In January last year, during his State of the Union speech, President Obama raised his concerns about female equality, he stated that in the USA women are still unequal, and that this is not acceptable. He stated …
“Today, women make up about half our workforce. But they still make 77 cents for every dollar a man earns. That is wrong, and in 2014, it’s an embarrassment”
One area that he didn’t mention is how women are also treated unequally from a criminology perspective. Criminology as the scientific study of crime and criminals has been criticised for being “androcentric” meaning that the research is centred and focussed around men, only to refer to women in certain types of crime.
One writer, Amanda Burgess-Proctor, recognised that to fully achieve equality, feminist principles should be applied equally across the entire spectrum of society. In her 2006 paper on feminist criminology she demonstrates the innovative “intersectional” approach, highlighting the many elements that influence criminal behaviour, and provided a feminist focus alongside the approach. Burgess-Proctor‘s intersectional approach describes how two or more influential factors can cross over and cause either a certain behaviour or a specific reaction, which can provide an effective method to look at crime and sentencing. By focussing on oppression and inequality across many aspects of society, i.e. not just gender differences but also race, sexuality, age, nationality, culture and physical capabilities the framework is able to describe a wider view of the effects these have on sentencing and crime rates.
To understand what Burgess-Proctor meant by intersectional feminist criminology, her work needs to be placed in the context of feminist history, partly to see how far it has come, but also to show what the real world implications of intersectionality in crime really are. There have been many feminist movements, all with the key similarity of aiming for gender equality, the most commonly cited are:
The names themselves suggest that feminism tended to arise in pockets and lacked the overall societal force and acceptance that would drive real change. More recent views would suggest that feminist ideals and equality are becoming mainstream, however the criminal perspective still remains absent.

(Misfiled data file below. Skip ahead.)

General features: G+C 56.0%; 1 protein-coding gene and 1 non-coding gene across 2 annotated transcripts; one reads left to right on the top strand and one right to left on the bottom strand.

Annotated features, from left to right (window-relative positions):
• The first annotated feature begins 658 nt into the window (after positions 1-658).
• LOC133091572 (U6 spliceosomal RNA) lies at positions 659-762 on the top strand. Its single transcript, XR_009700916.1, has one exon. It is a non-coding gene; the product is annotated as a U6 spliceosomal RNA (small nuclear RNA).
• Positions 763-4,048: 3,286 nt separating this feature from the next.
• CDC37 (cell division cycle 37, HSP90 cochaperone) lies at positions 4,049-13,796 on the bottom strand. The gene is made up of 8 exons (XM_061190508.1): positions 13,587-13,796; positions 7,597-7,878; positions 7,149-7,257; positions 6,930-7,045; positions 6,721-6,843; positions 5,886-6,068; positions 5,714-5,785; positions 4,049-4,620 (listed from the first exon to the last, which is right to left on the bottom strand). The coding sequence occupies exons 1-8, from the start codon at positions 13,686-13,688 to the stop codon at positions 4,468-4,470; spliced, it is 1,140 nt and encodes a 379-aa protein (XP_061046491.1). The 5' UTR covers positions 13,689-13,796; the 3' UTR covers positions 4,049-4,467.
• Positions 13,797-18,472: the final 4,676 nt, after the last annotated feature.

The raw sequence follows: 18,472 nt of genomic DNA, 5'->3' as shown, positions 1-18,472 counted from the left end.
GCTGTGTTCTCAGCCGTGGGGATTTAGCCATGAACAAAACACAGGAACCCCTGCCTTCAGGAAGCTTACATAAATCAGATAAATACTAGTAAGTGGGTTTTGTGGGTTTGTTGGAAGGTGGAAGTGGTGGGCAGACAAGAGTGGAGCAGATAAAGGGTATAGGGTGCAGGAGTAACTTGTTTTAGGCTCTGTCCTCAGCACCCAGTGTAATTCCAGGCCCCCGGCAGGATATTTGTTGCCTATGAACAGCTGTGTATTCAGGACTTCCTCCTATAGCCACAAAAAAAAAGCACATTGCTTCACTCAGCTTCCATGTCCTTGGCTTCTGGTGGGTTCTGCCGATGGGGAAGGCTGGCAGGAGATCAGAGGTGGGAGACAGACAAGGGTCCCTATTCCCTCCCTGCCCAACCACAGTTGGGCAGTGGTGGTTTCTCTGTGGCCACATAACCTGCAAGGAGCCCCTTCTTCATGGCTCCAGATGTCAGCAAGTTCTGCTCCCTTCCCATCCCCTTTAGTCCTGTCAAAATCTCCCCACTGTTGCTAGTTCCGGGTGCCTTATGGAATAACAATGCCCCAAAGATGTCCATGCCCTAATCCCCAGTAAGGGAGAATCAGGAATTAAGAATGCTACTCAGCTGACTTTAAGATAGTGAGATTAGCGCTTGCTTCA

Through these perspectives of feminism, feminist criminology has risen in what can be seen as effectively three major waves. The first through feminist writers increasingly objecting to the fact that studies on women were not being included in mainstream research, despite the obvious impact that gender had on crime. The second wave quickly followed when although criminological research began to involve women it tended to focus on white middle class women, an obvious bias. The third wave built on this idea and started the concept of intersectionality. The debate of whether men and women should be treated equally or whether differences should be highlighted and lead to different treatment for both genders, also arose through this wave of feminism.
In this context, and against a backdrop of rising demands for racial equality, multiracial feminism added extra elements to explain the difference between genders, but also extended the discussion to identify an inclusive race-class-gender framework relevant to all, regardless of their social situation.
When placing an intersectional structure into criminological research, it is necessary to look broadly at social attitudes and beliefs. Research by Steffensmeier, Ulmer, and Kramer in 1998 provided an early look at how the American court system was influenced by a person’s social background. It concluded that when sentencing, young black males, tended to receive harsher punishments demonstrating that race influenced sentencing and a clear view that it needs to be included in mainstream research. It is highly likely that other factors such as class and sexuality also play a part in influencing sentencing, this highlights the need to study the relationship between race-class and gender and their effect on crime and punishment.
As the first black president of the USA, Obama demonstrates that race equality is closer than ever in the west. However his speech, as well as many remaining discriminative views held by certain members of society, shows that gender equality both in society and criminological research still has a long way to go. Building equality and fairness across society by changing the underpinning attitudes and beliefs takes generations. Burgess-Proctor’s paper, is now seven years old but still provides a proven and effective approach to evaluating racial, class and gender stereotypes and going some way to eliminating their influence from the criminal system. The future of feminist criminology lies, in the ability to fight for broader equality not merely gender.
This blog was written by first year Criminology student Harriet Bryan as part of the assessment for the module “ASC 111: The Criminological Imagination” last term and was based around the article:
Burgess-Proctor, A. (2006) ‘Intersections of Race, Class, Gender, and Crime: Future directions for Feminist Criminology’, Feminist Criminology, 1(1), pp. 27-47.
Andy Whiting March 24th, 2015
Posted In: Criminology Theory
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